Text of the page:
Labor MP David Smith has attacked the Coalition's Job-ready Graduates package, saying the bill would force universities to teach more students with less funding in areas of national priority.
The member for Bean said University of Canberra had raised concerns that it would be receiving less funding per student in many of the areas in which students were being encouraged to enrol, including teaching, nursing, science, engineering and maths.
"You would have thought from the rhetoric that they were actually getting greater funding because the actual fees per student are going down for some of these degrees," Mr Smith told The Canberra Times.
"But what the government's actually doing is they're actually reducing funding that they providing to universities for these courses. It's putting a lot of pressure on universities to provide these really important career-oriented degrees."
He said the university would face a cut of about $1 billion to their guaranteed funding, while the average funding per student would drop by 5.8 per cent.
"They've basically found a way to fund the sector less. The sector is under so much pressure they actually need greater support."
Universities will receive less overall yearly funding per student in many disciplines, including:
- -$9944 for environmental studies
- -$4758 for engineering and science
- -$3513 for maths
- -$3151 for clinical psychology
- -$1066 for teaching
Mr Smith said the extra domestic places promised - 39,000 in 2023 and 100,000 in 10 years - would not keep up with demand caused by the pandemic and associated recession.
"What universities actually need is for for the government to seriously support more places for domestic students, that's what they need to be focusing on.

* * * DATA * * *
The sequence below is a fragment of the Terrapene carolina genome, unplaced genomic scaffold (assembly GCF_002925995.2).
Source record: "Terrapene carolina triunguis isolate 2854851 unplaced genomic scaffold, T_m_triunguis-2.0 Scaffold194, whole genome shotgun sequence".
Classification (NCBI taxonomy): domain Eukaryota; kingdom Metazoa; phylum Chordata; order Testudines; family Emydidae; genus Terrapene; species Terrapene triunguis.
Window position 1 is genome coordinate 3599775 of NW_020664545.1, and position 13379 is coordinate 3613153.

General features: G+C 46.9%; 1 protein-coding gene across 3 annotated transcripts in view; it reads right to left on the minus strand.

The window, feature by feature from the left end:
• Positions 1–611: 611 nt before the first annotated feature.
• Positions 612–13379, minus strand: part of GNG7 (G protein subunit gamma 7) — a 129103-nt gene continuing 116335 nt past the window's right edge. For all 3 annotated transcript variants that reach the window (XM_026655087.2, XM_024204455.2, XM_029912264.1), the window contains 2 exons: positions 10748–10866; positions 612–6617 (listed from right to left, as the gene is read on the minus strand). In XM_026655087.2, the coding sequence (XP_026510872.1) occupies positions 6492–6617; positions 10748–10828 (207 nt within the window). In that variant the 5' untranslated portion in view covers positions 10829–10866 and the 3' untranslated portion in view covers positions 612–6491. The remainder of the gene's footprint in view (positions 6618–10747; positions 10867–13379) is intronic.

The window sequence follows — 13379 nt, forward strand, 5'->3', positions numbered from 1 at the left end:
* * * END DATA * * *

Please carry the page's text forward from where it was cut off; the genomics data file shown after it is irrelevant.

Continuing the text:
"And that will actually provide great great assistance to the university sector as well as building our knowledge capital."
Mr Smith spoke against the bill before it was passed in the House of Representatives on Tuesday night.
His statement came as Universities Australia called for an immediate increase in university research investment to support Australia's COVID-19 recovery and stem the loss of research talent.
"Independent estimates show that $3.3 billion - around 27 per cent - of university research and development budgets are at risk," Universities Australia's Chief Executive Catriona Jackson said.
"Private sector investment is expected to decline sharply, making the role universities have played keeping Australia's R&D effort alive ever more important."
Education Minister Dan Tehan said the new funding clusters better aligned with the cost of teaching.
"Based on university data provided by the sector to Deloitte, the government has better aligned the cost to students and the taxpayer of teaching a degree with the revenue a university receives to teach that degree."
The new funding rates were derived from Deloitte's Transparency in Higher Education Expenditure study, which 32 universities participated in and involved international enrolments.
Mr Tehan said the government was encouraging students to tailor their studies to learn skills in areas of future jobs growth.
"That means breaking down the traditional degree 'silos' by choosing units of study across disciplines and introducing a price signal to students by making degrees cheaper in areas of expected job growth," he said.
"We will also establish a $900 million National Priorities and Industry Linkage Fund - with a strong focus on investment in STEM industries - to support universities to produce job-ready graduates for their local industries and communities."
Mr Smith said Labor would like to see the bill go before a Senate committee and ultimately be scrapped entirely.